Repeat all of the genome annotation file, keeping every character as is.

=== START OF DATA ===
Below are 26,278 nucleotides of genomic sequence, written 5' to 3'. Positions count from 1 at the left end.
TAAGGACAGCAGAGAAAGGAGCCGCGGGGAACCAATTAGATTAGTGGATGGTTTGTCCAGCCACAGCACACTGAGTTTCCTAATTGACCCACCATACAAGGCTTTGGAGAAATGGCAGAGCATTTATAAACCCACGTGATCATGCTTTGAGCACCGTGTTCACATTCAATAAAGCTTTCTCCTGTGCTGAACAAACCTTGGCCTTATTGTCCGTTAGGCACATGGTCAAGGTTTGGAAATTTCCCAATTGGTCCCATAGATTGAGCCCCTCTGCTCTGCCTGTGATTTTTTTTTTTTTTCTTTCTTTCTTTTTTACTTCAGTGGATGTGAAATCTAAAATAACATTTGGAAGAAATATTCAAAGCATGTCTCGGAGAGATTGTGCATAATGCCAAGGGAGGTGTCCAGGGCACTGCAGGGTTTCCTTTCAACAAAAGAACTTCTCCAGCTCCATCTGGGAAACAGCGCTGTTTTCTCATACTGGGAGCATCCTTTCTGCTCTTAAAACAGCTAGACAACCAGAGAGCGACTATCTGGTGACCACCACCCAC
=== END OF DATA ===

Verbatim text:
Below are 26,278 nucleotides of genomic sequence, written 5' to 3'. Positions count from 1 at the left end.
TAAGGACAGCAGAGAAAGGAGCCGCGGGGAACCAATTAGATTAGTGGATGGTTTGTCCAGCCACAGCACACTGAGTTTCCTAATTGACCCACCATACAAGGCTTTGGAGAAATGGCAGAGCATTTATAAACCCACGTGATCATGCTTTGAGCACCGTGTTCACATTCAATAAAGCTTTCTCCTGTGCTGAACAAACCTTGGCCTTATTGTCCGTTAGGCACATGGTCAAGGTTTGGAAATTTCCCAATTGGTCCCATAGATTGAGCCCCTCTGCTCTGCCTGTGATTTTTTTTTTTTTTCTTTCTTTCTTTTTTACTTCAGTGGATGTGAAATCTAAAATAACATTTGGAAGAAATATTCAAAGCATGTCTCGGAGAGATTGTGCATAATGCCAAGGGAGGTGTCCAGGGCACTGCAGGGTTTCCTTTCAACAAAAGAACTTCTCCAGCTCCATCTGGGAAACAGCGCTGTTTTCTCATACTGGGAGCATCCTTTCTGCTCTTAAAACAGCTAGACAACCAGAGAGCGACTATCTGGTGACCACCACCCAC